OCIUS Technology - A revolutionary wave in ocean monitoring

Oceans play an integral role in our lives, influencing weather and climate patterns and providing a home for many species that are essential to our survival. OCIUS' unmanned surface vessels make it easier for us learn about ocean life.

One of OCIUS' unmanned surface vessels pictured in Sydney Harbour.

Company Profile

Company: OCIUS Technology Ltd

Sector: Technology

Location: Sydney

Profile: Innovation and improvement through research has been at the heart of OCIUS' existence since Day 1. Initially a start-up which built ferries that ran on renewable energy, OCIUS has since leveraged its technology to build unmanned surface vessels in response to market demand. OCIUS now builds robots, powered by solar, wind and wave energy that can go out in the ocean for an indefinite period.

Why R&D is needed

OCIUS' determination and understanding of market needs has enabled it to grow into a successful and advanced business. In its initial years, when the company started as Solar Sailor, oil prices were high and people were more environmentally conscious. The ferries the company designed - which were powered by sun and wind energy - were well received and operated commercially in Sydney Harbour as well as Hong Kong and Shanghai.

An alternative solution was necessary, however, when the global financial crisis hit. Oil prices went down to about 30 dollars a barrel and second-hand ferries became affordable. Fortunately, this challenging time coincided with an enquiry from the USA to build unmanned vessels 'that could go to sea indefinitely'.

In 2010, with a strong R&D focus, the company was able to adapt its technologies and patents to build robots powered by solar, wind and wave energy for ocean usage. Solar Sailor changed its name to OCIUS in 2014 and is now located inside the University of New South Wales (UNSW), partnering with university scientists.

Research and development is focused on four main areas: hardware, software, autonomous 'fleet' capabilities, and testing prototypes in the real world.

The hardware, or the physical robot, is protected by 6 different patents. Initially the company's R&D centred around the fundamental design of the robot. This involved building a number of scale models and testing them in a wave tank at the University of Wollongong. Based on these tests a suitable design was selected for the robot and then developed into a full size working prototype. In the last two years, a second successful prototype was built.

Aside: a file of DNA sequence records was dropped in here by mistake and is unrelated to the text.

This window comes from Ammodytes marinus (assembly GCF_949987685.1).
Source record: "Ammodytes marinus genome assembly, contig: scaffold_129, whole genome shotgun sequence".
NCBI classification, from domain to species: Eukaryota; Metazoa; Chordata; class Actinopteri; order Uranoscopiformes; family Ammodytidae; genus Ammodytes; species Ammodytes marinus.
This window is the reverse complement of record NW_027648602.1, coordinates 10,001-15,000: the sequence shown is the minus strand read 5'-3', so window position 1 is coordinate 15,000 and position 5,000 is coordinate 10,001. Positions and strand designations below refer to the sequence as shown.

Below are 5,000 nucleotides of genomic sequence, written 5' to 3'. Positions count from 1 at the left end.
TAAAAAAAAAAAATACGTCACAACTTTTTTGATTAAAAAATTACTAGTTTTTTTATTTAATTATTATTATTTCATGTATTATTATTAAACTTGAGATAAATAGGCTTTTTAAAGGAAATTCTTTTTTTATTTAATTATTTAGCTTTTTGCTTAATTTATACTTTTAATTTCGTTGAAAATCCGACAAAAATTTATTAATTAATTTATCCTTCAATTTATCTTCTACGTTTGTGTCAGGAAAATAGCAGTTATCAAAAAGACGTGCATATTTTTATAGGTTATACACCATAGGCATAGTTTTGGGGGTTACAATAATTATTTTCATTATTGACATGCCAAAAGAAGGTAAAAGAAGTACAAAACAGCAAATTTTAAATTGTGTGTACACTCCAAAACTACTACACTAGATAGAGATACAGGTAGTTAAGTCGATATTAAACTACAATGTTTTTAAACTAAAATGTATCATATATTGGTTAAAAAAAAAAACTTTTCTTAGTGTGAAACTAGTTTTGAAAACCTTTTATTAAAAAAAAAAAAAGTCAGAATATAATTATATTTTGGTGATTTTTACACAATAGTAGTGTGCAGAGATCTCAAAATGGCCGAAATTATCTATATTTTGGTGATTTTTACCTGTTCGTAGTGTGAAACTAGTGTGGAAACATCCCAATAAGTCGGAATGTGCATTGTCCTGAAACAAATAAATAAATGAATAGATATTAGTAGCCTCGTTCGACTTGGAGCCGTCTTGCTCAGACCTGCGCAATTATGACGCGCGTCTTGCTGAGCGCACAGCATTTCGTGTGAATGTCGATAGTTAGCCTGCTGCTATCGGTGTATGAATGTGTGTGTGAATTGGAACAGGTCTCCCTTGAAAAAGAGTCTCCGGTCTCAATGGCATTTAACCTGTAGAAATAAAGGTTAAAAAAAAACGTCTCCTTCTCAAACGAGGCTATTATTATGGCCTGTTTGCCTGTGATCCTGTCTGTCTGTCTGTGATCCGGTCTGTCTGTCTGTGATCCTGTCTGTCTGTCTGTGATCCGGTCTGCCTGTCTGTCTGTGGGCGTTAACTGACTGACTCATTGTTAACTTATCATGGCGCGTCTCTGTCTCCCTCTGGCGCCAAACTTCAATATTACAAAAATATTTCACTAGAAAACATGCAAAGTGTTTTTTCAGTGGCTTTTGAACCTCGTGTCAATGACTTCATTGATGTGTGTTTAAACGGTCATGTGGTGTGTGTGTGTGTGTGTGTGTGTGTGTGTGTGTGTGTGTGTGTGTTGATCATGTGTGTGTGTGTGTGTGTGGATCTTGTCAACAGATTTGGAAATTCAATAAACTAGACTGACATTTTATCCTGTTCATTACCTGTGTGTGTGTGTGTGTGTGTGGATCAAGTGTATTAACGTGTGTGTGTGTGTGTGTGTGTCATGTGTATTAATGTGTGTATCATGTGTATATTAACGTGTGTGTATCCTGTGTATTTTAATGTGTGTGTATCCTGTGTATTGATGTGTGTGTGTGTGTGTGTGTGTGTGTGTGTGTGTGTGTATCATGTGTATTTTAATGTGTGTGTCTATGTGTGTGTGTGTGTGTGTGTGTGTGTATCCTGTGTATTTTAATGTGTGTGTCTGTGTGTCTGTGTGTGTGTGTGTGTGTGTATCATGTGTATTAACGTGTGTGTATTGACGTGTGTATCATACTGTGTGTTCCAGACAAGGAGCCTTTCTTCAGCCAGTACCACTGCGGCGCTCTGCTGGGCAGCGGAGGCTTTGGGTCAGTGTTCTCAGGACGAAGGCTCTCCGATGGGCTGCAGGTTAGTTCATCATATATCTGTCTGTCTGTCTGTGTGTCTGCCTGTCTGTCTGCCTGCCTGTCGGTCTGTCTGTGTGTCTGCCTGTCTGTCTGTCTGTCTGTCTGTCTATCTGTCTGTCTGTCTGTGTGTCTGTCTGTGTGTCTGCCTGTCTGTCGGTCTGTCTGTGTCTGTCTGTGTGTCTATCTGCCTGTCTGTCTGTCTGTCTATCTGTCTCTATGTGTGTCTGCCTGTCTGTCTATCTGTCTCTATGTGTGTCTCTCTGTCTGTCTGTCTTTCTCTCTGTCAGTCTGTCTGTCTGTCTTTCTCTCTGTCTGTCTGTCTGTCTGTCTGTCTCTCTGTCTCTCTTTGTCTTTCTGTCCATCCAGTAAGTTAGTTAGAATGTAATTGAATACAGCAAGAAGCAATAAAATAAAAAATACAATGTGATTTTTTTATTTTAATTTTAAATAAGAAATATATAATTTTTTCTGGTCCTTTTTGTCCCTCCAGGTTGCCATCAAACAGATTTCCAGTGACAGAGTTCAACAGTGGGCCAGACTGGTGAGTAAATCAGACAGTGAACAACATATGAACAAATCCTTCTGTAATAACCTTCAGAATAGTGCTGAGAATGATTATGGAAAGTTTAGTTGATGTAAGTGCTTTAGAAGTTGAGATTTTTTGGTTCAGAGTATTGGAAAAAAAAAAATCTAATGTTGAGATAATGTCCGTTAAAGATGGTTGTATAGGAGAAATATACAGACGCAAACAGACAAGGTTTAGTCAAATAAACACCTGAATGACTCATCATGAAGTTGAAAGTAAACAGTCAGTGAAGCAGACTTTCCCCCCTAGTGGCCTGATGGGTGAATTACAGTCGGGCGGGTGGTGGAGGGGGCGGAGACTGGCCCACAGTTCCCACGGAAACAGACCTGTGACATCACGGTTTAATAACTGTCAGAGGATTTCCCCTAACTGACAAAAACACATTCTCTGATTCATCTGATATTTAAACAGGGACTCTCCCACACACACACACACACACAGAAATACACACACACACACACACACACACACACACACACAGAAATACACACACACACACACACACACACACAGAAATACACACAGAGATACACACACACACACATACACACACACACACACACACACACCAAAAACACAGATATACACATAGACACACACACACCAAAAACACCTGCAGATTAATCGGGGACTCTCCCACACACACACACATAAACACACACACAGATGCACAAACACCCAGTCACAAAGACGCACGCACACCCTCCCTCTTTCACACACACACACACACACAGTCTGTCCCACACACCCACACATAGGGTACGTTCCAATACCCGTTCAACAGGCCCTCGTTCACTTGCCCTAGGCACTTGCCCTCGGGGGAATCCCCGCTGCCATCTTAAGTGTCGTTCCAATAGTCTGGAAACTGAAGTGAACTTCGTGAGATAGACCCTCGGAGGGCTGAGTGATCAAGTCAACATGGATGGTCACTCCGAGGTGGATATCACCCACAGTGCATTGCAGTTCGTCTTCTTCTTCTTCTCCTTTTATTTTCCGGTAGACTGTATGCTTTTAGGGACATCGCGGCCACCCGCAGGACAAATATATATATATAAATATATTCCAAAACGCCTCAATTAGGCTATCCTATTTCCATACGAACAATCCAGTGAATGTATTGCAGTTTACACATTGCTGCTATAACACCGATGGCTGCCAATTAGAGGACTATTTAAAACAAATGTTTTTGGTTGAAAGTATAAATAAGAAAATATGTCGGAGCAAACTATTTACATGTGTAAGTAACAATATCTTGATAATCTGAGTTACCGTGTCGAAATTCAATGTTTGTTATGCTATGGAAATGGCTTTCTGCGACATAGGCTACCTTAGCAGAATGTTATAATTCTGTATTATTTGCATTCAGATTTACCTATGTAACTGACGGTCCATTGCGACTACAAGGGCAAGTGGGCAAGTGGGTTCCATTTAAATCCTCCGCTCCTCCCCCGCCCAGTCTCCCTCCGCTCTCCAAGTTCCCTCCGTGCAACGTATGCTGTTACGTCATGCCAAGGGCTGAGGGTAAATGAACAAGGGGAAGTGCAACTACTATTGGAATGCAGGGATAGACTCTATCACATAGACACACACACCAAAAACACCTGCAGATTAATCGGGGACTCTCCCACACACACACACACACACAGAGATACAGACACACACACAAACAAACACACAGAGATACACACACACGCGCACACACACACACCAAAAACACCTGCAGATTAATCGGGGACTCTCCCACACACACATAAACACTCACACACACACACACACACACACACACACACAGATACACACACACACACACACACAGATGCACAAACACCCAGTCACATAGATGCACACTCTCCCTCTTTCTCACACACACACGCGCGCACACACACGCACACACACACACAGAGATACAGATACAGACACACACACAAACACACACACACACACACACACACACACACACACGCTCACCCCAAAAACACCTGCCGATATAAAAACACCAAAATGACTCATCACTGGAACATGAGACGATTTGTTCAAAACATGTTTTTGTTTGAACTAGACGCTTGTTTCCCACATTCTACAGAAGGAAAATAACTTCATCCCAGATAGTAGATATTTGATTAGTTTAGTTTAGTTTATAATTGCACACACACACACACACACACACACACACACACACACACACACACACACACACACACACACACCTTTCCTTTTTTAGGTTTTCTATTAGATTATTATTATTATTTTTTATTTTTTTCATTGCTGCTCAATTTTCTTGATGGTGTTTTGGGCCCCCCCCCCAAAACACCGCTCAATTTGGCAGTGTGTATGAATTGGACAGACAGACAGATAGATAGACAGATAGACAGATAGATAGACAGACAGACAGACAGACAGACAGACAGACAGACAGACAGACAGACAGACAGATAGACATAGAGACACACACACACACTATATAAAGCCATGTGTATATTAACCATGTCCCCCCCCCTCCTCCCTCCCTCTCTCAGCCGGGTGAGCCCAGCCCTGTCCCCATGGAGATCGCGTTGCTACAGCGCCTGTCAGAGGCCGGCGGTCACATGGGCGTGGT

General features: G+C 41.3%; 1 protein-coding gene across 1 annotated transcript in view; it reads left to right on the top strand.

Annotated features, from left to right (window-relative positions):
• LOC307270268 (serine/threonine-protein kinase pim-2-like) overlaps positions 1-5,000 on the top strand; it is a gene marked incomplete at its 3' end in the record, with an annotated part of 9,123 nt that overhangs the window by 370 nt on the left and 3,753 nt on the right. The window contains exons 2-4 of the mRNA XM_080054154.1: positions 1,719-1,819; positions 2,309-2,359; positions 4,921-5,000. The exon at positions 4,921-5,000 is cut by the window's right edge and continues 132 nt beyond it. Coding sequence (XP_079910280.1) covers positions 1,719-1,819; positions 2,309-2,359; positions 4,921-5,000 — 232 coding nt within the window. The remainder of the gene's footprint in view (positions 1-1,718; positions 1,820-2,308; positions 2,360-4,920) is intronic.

Now that the physical aspect of the robot has been developed to a point where it is a minimal viable product (MVP), the focus of research has shifted to the software. The robots are essentially data collecting sensors that go out into the ocean and transmit data, so this second area of research focus aims at ensuring they are able to handle, process, and send the data as an 'answer' - rather than a continuous stream of data or simply saving it.

In addition to the ability to control and process data and avoid collisions, individual robots can perform autonomous missions; that is, they are built with constituents for artificial intelligence and machine learning. These have been evolved to a point where they can look after themselves, eliminating the need to be remote controlled. Ultimately, OCIUS, with UNSW, want to develop software so multiple heterogeneous ocean robots can behave as a 'team' like the university's 'robots that play soccer', i.e. in a distributed mesh network so they can decide a mission, 'talk' to each other and if they lose external communication or GPS, they continue the mission and report back later.

While several competitors around the world have robots, which are remote controlled (or piloted with basic levels of autonomy), OCIUS' features are unique.  But the company isn't content to simply sit ahead of the pack and it is aiming for levels of autonomy never previously achieved. This requires heavy R&D.